Lower stake sale will not put off local and foreign investors
Emaar Development listing is to be celebrated
It has been a while since the Dubai Financial Market has had an exciting new company to list for investors to buy into. Since Dubai Parks and Resorts (now DXB Entertainment) began selling shares in November 2014, just one new company has listed on the country’s largest stock exchange. That company, insurer Orient UNB Takaful, has not traded a single share since its listing in June.
So Sunday’s announcement that Emaar Properties’ real estate development arm, Emaar Development, would go public in November with the sale of 20 per cent of its shares, was a moment to celebrate for investors. The last Emaar subsidiary to go public, Emaar Malls, was one of DFM’s largest ever IPOs, raising over US$1.5 billion when it listed in 2014. The effect was spoiled somewhat, however, by the reduced size of the listing, with Emaar previously suggesting it would launch a 30 per cent stake rather than just 20 per cent, resulting in a lower special dividend payment for shareholders.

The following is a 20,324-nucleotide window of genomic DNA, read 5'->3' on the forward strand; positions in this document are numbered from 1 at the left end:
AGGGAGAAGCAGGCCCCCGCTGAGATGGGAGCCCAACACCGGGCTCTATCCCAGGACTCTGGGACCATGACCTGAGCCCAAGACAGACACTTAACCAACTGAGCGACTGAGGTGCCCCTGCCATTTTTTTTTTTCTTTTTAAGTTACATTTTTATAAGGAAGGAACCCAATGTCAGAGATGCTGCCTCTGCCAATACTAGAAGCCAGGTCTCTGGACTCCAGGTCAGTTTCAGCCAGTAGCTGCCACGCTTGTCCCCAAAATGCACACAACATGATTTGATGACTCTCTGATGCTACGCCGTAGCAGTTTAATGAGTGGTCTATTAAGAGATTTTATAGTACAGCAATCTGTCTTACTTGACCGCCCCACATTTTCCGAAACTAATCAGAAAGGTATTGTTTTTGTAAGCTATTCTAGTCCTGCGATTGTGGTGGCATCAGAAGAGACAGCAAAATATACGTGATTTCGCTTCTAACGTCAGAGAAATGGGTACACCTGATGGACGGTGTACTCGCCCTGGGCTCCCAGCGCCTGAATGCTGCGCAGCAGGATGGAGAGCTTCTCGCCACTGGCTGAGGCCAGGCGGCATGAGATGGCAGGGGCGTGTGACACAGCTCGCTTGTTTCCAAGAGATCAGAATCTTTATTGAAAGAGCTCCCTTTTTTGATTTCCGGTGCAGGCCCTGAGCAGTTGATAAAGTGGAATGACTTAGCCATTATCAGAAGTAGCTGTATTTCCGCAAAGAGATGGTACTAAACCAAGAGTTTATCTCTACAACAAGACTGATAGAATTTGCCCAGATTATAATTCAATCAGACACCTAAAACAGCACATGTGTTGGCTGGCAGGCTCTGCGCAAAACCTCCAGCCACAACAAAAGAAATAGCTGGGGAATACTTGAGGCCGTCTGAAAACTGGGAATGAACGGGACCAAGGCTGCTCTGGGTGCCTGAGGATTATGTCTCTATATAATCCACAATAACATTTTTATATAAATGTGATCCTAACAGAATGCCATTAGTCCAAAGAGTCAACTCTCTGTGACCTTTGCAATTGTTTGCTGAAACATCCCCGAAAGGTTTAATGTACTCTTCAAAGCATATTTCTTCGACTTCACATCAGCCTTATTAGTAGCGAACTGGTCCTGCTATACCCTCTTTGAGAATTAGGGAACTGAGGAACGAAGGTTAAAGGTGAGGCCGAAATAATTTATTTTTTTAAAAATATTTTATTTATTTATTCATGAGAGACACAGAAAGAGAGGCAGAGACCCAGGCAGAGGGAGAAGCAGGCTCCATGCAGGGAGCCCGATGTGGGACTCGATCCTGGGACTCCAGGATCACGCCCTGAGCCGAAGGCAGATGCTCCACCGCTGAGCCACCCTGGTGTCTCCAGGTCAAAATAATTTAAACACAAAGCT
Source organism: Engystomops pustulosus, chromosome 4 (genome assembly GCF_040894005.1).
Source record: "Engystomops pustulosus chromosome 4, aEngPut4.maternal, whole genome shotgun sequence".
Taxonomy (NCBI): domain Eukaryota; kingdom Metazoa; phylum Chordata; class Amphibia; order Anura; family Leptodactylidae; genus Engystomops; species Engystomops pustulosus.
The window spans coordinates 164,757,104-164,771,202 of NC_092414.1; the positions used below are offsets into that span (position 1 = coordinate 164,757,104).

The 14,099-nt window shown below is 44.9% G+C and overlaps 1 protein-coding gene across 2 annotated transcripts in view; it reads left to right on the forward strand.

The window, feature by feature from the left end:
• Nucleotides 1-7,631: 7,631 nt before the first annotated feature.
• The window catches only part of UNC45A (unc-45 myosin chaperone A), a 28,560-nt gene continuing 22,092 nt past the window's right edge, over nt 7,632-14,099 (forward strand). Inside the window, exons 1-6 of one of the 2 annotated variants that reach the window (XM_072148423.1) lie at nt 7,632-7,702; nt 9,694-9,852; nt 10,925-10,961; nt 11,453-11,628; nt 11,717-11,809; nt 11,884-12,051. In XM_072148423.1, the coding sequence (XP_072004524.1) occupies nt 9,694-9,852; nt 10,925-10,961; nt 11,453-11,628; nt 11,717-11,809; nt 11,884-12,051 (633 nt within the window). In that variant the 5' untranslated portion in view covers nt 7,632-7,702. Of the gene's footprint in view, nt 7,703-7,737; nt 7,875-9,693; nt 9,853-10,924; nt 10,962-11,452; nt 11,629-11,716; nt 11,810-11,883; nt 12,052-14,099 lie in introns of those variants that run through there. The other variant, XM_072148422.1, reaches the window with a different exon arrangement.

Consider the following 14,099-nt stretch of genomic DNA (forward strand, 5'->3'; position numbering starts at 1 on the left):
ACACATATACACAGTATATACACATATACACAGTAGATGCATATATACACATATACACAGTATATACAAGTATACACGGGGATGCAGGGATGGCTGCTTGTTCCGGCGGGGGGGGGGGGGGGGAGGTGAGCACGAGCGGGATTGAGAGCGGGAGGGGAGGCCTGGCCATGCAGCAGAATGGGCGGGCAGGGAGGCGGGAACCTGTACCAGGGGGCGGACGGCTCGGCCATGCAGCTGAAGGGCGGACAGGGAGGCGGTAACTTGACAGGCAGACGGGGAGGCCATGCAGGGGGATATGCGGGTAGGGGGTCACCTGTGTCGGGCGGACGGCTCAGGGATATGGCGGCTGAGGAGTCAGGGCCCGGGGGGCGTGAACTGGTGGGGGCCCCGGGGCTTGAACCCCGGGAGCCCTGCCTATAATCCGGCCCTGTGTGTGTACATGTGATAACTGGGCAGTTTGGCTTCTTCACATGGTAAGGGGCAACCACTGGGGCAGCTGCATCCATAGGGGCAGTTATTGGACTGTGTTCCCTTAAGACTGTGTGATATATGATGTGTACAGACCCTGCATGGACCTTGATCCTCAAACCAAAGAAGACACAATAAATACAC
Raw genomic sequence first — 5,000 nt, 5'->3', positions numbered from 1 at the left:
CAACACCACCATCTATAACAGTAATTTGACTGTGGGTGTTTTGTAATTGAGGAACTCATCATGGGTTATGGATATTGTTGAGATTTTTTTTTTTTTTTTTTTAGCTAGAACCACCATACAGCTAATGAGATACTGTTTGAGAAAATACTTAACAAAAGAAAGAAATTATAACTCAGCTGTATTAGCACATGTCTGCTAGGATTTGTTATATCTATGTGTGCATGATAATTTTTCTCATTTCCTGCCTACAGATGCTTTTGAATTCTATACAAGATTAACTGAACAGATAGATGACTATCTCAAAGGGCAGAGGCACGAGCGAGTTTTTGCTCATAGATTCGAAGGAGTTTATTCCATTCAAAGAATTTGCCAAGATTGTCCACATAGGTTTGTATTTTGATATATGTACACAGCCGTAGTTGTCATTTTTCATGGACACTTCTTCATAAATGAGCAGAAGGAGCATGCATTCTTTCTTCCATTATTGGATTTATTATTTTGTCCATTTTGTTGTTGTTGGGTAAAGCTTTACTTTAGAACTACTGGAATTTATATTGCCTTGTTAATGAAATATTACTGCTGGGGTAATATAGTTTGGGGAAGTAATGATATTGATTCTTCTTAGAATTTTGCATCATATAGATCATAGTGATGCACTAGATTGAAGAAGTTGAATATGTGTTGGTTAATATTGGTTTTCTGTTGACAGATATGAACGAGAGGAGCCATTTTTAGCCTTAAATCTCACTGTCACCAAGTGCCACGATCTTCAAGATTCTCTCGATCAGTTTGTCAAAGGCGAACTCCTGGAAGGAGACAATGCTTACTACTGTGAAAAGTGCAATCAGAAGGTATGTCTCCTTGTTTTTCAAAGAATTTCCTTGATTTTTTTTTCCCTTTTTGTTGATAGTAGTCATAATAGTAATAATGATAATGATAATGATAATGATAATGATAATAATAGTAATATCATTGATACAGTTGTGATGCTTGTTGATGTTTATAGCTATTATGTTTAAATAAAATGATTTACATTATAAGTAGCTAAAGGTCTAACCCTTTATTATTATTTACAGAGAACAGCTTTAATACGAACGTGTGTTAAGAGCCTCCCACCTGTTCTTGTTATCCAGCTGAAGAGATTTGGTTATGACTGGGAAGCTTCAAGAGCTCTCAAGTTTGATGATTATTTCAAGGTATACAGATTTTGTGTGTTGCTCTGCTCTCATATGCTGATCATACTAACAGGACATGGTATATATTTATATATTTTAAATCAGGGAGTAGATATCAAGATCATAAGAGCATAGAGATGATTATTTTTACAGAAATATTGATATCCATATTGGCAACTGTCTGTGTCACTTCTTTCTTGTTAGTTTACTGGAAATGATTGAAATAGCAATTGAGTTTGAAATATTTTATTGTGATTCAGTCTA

Retail investors were none too impressed, with Emaar Properties shares suffering their worst day in six months.
But while the stake sale may be lower than expected, Emaar Development’s listing is likely to prove a welcome shot in the arm for the DFM, which, like its regional peers, has not enjoyed the stellar returns posted by emerging markets and those in the West.
The Dubai bourse has risen just 3 per cent so far in 2017, compared with 12 per cent last year.
Emaar Development’s listing in Dubai may soon be followed by a similar large entry on the Abu Dhabi bourse, in the form of Adnoc Distribution. Next year promises to bring the biggest listing of all, the sale of a 5 per cent stake in Saudi Aramco.
The listing of such high-profile assets on domestic markets promises to inject significant liquidity into the region’s stock markets, attracting the interest of both local and foreign investors.
The disappointment over Emaar Development’s smaller listing is therefore likely to be short-lived, with investors tempted by a target of aggregate dividends of no less than $1.7 billion over the next three years.
That is a tempting prospect, which will have prospective investors queuing around the block to participate next month.